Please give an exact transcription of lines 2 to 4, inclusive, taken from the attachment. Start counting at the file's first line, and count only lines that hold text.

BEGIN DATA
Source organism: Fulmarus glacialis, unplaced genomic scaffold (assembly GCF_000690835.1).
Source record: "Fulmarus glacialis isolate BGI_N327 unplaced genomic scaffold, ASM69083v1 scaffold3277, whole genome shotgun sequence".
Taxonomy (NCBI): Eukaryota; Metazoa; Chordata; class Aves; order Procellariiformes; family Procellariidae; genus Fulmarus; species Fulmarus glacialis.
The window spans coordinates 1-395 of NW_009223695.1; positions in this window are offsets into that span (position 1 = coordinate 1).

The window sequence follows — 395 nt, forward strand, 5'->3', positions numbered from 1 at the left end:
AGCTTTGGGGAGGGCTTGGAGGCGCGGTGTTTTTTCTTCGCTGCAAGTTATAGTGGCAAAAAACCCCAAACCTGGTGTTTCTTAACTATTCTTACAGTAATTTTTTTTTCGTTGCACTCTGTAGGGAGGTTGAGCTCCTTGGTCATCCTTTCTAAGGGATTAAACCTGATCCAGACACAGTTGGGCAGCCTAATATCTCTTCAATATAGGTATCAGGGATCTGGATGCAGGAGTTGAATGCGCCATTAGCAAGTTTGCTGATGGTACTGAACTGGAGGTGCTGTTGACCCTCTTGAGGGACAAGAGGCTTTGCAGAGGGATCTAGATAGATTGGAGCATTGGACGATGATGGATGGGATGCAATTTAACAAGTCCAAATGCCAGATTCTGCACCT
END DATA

Source record: "Fulmarus glacialis isolate BGI_N327 unplaced genomic scaffold, ASM69083v1 scaffold3277, whole genome shotgun sequence".
Taxonomy (NCBI): Eukaryota; Metazoa; Chordata; class Aves; order Procellariiformes; family Procellariidae; genus Fulmarus; species Fulmarus glacialis.
The window spans coordinates 1-395 of NW_009223695.1; positions in this window are offsets into that span (position 1 = coordinate 1).